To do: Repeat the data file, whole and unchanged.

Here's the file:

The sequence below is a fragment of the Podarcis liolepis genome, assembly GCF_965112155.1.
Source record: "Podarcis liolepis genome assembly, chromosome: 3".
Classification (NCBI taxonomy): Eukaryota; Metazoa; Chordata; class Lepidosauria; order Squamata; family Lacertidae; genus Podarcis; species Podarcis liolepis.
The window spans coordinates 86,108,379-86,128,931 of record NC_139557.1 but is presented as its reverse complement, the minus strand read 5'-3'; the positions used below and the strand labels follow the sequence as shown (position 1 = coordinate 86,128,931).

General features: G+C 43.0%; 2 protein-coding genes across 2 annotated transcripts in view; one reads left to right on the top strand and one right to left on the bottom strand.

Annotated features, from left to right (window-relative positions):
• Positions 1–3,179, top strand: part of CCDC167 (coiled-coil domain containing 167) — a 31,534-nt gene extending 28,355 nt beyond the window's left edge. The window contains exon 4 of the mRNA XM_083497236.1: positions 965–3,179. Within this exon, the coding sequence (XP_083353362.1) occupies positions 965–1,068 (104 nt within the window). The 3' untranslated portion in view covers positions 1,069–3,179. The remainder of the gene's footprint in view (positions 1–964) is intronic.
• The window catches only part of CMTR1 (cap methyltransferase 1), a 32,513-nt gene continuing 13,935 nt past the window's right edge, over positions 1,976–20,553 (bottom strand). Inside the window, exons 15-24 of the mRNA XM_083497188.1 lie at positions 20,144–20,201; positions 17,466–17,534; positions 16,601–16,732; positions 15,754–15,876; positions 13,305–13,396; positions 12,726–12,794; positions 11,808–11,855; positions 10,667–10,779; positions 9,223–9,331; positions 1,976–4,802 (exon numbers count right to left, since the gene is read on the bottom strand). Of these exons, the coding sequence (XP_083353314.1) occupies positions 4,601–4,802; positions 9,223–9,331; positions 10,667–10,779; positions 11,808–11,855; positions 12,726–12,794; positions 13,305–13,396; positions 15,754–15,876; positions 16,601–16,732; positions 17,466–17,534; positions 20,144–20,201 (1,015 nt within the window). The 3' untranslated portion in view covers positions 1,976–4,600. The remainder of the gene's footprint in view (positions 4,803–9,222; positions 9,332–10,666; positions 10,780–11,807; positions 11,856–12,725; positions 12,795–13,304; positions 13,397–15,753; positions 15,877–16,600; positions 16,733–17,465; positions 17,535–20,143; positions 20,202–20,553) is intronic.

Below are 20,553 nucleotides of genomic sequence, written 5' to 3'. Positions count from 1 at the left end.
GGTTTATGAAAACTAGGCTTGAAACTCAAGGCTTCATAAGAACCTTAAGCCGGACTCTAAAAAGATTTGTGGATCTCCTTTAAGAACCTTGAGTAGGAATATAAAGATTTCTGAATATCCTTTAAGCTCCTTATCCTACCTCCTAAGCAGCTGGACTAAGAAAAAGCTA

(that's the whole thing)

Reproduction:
The sequence below is a fragment of the Podarcis liolepis genome, assembly GCF_965112155.1.
Source record: "Podarcis liolepis genome assembly, chromosome: 3".
Classification (NCBI taxonomy): Eukaryota; Metazoa; Chordata; class Lepidosauria; order Squamata; family Lacertidae; genus Podarcis; species Podarcis liolepis.
The window spans coordinates 86,108,379-86,128,931 of record NC_139557.1 but is presented as its reverse complement, the minus strand read 5'-3'; the positions used below and the strand labels follow the sequence as shown (position 1 = coordinate 86,128,931).

General features: G+C 43.0%; 2 protein-coding genes across 2 annotated transcripts in view; one reads left to right on the top strand and one right to left on the bottom strand.

Annotated features, from left to right (window-relative positions):
• Positions 1–3,179, top strand: part of CCDC167 (coiled-coil domain containing 167) — a 31,534-nt gene extending 28,355 nt beyond the window's left edge. The window contains exon 4 of the mRNA XM_083497236.1: positions 965–3,179. Within this exon, the coding sequence (XP_083353362.1) occupies positions 965–1,068 (104 nt within the window). The 3' untranslated portion in view covers positions 1,069–3,179. The remainder of the gene's footprint in view (positions 1–964) is intronic.
• The window catches only part of CMTR1 (cap methyltransferase 1), a 32,513-nt gene continuing 13,935 nt past the window's right edge, over positions 1,976–20,553 (bottom strand). Inside the window, exons 15-24 of the mRNA XM_083497188.1 lie at positions 20,144–20,201; positions 17,466–17,534; positions 16,601–16,732; positions 15,754–15,876; positions 13,305–13,396; positions 12,726–12,794; positions 11,808–11,855; positions 10,667–10,779; positions 9,223–9,331; positions 1,976–4,802 (exon numbers count right to left, since the gene is read on the bottom strand). Of these exons, the coding sequence (XP_083353314.1) occupies positions 4,601–4,802; positions 9,223–9,331; positions 10,667–10,779; positions 11,808–11,855; positions 12,726–12,794; positions 13,305–13,396; positions 15,754–15,876; positions 16,601–16,732; positions 17,466–17,534; positions 20,144–20,201 (1,015 nt within the window). The 3' untranslated portion in view covers positions 1,976–4,600. The remainder of the gene's footprint in view (positions 4,803–9,222; positions 9,332–10,666; positions 10,780–11,807; positions 11,856–12,725; positions 12,795–13,304; positions 13,397–15,753; positions 15,877–16,600; positions 16,733–17,465; positions 17,535–20,143; positions 20,202–20,553) is intronic.

Below are 20,553 nucleotides of genomic sequence, written 5' to 3'. Positions count from 1 at the left end.
GGTTTATGAAAACTAGGCTTGAAACTCAAGGCTTCATAAGAACCTTAAGCCGGACTCTAAAAAGATTTGTGGATCTCCTTTAAGAACCTTGAGTAGGAATATAAAGATTTCTGAATATCCTTTAAGCTCCTTATCCTACCTCCTAAGCAGCTGGACTAAGAAAAAGCTA